If you’ve bought an SSD or used memory cards for cameras, you’ll probably come across the term “flash memory”. But what is flash memory and how does it work? We will explain to you.
The origins of flash memory
Flash memory represented a breakthrough because it allowed fast rewrites and could store data without power. Being solid state, it used no moving parts, so it was robust and durable, and it required less power to operate than conventional magnetic disk solutions. This low power consumption and compact size have made flash memory ideal for portable devices.
According to the Computer History Museum, flash memory earned his name because of its ability to erase data quickly, in a “flash”. Old erasable, non-volatile solid-state memory chips (such as EPROM) took a few minutes (sometimes up to 20 minutes) to erase before overwriting can occur. It is this speed of writing, erasing and rewriting that later made flash memory a practical replacement for floppy disks or Zip disks in the form of USB drives and traditional hard drives in the form of SSDs.
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How does flash memory work?
Flash memory is made up of floating-gate transistors, which store electrons on a gate isolated. The grid is electrically charged to hold the electrons, and this charge can be used to represent data. Flash memory can be erased and rewritten because electrons can be removed from the floating gate, which resets the transistor to its original state. This is done by sending an electrical charge through the transistor, which releases the electrons from the gate.
Flash memory is available in three basic formats: NOR, NAND (named after the types of logic gates), and EEPROM. Most flash memory today is of the NAND type because they are the least expensive and generally consume less power than other types.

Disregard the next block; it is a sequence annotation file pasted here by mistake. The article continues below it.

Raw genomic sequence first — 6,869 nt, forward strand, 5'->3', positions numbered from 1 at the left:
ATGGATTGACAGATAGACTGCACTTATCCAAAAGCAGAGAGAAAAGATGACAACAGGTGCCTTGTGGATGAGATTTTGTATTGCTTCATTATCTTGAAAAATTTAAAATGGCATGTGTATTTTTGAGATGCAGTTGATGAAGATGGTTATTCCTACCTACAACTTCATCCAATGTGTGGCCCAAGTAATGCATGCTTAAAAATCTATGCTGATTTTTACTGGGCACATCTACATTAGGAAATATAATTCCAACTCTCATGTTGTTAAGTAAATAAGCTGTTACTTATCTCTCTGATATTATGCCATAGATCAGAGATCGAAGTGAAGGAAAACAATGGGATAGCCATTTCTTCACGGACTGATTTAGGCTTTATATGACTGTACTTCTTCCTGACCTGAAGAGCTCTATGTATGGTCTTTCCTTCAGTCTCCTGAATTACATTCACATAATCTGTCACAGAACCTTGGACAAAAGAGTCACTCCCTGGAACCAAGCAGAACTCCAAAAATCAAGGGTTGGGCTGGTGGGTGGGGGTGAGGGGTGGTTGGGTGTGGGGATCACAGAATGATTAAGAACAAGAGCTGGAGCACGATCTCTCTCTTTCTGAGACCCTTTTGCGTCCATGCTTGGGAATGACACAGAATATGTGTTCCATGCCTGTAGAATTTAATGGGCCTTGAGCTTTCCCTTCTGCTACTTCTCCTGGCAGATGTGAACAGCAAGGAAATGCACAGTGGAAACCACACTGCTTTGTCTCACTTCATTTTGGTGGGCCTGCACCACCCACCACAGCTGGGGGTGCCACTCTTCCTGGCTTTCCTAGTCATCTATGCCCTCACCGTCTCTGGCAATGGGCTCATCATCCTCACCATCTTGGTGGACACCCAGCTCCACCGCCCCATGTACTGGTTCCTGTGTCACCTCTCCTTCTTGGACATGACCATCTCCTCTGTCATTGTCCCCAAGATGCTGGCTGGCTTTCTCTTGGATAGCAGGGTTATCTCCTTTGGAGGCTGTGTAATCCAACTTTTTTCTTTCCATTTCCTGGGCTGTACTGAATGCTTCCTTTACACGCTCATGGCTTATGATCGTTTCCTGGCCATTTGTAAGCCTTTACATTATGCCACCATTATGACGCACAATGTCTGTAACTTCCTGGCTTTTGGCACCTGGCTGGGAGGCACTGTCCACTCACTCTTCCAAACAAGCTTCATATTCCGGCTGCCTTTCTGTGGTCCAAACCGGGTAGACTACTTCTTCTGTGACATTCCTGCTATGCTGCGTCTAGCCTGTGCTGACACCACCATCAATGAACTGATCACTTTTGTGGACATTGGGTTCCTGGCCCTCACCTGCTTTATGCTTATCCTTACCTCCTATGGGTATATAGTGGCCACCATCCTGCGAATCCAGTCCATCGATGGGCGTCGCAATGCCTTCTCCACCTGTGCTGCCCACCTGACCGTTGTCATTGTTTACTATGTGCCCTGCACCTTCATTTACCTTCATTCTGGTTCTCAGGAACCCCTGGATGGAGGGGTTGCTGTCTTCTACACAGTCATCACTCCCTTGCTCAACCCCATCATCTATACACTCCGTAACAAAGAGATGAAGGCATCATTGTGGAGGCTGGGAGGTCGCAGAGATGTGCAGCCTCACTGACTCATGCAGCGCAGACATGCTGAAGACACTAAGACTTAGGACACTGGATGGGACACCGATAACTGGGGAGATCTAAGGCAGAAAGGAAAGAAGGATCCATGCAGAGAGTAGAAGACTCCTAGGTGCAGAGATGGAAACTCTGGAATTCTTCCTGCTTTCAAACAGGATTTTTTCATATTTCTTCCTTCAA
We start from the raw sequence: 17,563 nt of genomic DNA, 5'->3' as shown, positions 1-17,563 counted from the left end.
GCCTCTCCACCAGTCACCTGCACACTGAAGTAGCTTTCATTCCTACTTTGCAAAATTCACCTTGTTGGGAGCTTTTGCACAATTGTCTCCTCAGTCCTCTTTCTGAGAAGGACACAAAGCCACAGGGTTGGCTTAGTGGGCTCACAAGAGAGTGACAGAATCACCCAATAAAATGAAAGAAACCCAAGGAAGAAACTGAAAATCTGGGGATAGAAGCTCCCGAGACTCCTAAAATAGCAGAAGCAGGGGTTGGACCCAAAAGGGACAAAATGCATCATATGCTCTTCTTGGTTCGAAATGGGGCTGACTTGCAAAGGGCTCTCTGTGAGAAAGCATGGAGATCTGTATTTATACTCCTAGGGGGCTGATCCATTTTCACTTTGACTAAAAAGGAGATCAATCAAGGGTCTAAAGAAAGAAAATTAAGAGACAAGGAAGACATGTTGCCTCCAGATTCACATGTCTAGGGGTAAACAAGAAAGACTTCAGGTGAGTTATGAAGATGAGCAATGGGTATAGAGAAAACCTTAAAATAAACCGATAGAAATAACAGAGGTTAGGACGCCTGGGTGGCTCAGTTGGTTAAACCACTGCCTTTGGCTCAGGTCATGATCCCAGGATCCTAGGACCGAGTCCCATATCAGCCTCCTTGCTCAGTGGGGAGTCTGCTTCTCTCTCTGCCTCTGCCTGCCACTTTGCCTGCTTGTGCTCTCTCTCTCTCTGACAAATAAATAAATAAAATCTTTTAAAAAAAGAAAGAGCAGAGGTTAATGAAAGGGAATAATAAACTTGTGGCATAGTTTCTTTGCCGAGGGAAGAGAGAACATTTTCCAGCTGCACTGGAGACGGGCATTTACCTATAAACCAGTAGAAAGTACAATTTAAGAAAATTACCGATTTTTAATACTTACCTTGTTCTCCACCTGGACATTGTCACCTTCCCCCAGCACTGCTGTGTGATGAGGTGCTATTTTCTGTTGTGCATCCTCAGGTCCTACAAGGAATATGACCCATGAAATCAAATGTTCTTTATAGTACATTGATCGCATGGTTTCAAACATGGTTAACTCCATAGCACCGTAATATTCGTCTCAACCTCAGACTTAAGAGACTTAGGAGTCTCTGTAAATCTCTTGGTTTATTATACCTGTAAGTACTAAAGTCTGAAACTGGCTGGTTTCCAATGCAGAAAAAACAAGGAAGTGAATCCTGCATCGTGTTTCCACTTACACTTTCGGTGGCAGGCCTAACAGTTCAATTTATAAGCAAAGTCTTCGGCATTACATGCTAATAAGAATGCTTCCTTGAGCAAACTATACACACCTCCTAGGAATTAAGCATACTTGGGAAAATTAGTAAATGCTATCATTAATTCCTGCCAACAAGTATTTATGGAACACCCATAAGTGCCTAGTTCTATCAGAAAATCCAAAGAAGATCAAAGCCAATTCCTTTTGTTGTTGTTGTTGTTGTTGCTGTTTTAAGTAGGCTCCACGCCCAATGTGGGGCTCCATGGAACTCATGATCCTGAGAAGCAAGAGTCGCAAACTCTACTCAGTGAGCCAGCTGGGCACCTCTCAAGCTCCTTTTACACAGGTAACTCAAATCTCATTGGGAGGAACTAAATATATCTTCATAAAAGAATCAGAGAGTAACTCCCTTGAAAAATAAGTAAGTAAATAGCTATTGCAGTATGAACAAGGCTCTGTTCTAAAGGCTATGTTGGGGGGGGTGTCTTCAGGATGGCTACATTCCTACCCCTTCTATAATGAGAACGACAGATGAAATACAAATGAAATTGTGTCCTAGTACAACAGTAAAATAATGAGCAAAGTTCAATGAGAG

Types of flash memory cards
Electronics manufacturers use flash memory in a variety of applications, including smartphone storage, USB flash drives, and solid-state drives. SSDs are becoming increasingly popular as a replacement for traditional hard drives. SSDs are faster, more durable, and consume less power than spinning disk hard drives.
Throughout the 1990s and 2000s, ordinary computer owners most commonly used flash memory in the form of removable flash media cards, often inserted into digital cameras and PDAs. Here are some major flash media card shapes, including their date of introduction and maximum capacities:
- compact flash: Introduced in 1994 by SanDisk. Available in capacities up to 512 GB, later expanded with CF 5.0.
- Smart Media: Introduced in 1995 by Toshiba. The maximum capacity was 128 MB.
- MultiMediaCard (MMC): Introduced in 1997 by SanDisk and Siemens. Available in capacities up to 512 GB.
- USB key: Introduced in 1998 by Sony. Available in capacities up to 128MB.
- Secure digital (SOUTH DAKOTA): Introduced in 1999 by SanDisk. Supports up to 2 GB, extended formats support up to 128 TB theoretical.
- xD-Picture Card: Introduced in 2002 by Olympus and Fujifilm. Available in capacities up to 2 GB.
- XQD card: Introduced in 2011 by Sony. Available in data capacities up to 4TB.
- CFexpress: Introduced in 2017 by CompactFlash Association. Available in capacities up to 4TB.
Many of these types of media cards have been extended with new standards to support higher capacities over time, such as SDHC, SDXC, and MemoryStick Pro. Some flash media card formats also come in multiple sizes, such as miniSD and microSD, which remain compatible with each other through the use of adapters.
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Flash memory life
As wonderful as flash memory is, it doesn’t last forever. In fact, it can only be written so many times before it fails. However, in modern flash devices, the number of write cycles is quite large.
According to SD Association FAQs, the typical lifespan of a consumer SD card is about 10 years. However, this may vary depending on the quality of the card and the conditions under which it is used.
SSDs generally last longer than flash memory cards because they are designed for heavier continuous use. When buying an SSD, look for a “TBW” or “terbabytes written” number. A higher number means the drive can tolerate more data being written over time, and it will generally last longer. If you’re a typical home computer user, you shouldn’t have to worry about an SSD crashing due to too many writes. But SSDs occasionally fail randomly, so remember to always keep backups. Stay safe there!
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